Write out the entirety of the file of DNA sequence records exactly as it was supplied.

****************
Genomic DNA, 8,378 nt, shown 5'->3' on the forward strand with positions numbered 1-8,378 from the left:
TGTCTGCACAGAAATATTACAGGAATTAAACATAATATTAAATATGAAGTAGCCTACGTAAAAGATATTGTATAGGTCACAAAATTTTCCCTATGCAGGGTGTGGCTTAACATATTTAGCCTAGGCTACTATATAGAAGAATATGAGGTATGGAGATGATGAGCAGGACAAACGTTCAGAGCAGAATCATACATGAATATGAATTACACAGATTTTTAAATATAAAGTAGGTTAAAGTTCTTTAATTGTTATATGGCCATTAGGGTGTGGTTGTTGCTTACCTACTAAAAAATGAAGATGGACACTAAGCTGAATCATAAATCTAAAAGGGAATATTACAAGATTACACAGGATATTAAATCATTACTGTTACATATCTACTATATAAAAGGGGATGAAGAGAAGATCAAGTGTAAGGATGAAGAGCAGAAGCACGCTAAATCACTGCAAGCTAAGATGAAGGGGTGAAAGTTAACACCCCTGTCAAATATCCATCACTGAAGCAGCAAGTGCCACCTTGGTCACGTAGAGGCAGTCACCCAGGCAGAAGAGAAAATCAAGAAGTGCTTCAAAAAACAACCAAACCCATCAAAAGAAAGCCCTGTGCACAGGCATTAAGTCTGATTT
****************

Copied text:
Genomic DNA, 8,378 nt, shown 5'->3' on the forward strand with positions numbered 1-8,378 from the left:
TGTCTGCACAGAAATATTACAGGAATTAAACATAATATTAAATATGAAGTAGCCTACGTAAAAGATATTGTATAGGTCACAAAATTTTCCCTATGCAGGGTGTGGCTTAACATATTTAGCCTAGGCTACTATATAGAAGAATATGAGGTATGGAGATGATGAGCAGGACAAACGTTCAGAGCAGAATCATACATGAATATGAATTACACAGATTTTTAAATATAAAGTAGGTTAAAGTTCTTTAATTGTTATATGGCCATTAGGGTGTGGTTGTTGCTTACCTACTAAAAAATGAAGATGGACACTAAGCTGAATCATAAATCTAAAAGGGAATATTACAAGATTACACAGGATATTAAATCATTACTGTTACATATCTACTATATAAAAGGGGATGAAGAGAAGATCAAGTGTAAGGATGAAGAGCAGAAGCACGCTAAATCACTGCAAGCTAAGATGAAGGGGTGAAAGTTAACACCCCTGTCAAATATCCATCACTGAAGCAGCAAGTGCCACCTTGGTCACGTAGAGGCAGTCACCCAGGCAGAAGAGAAAATCAAGAAGTGCTTCAAAAAACAACCAAACCCATCAAAAGAAAGCCCTGTGCACAGGCATTAAGTCTGATTT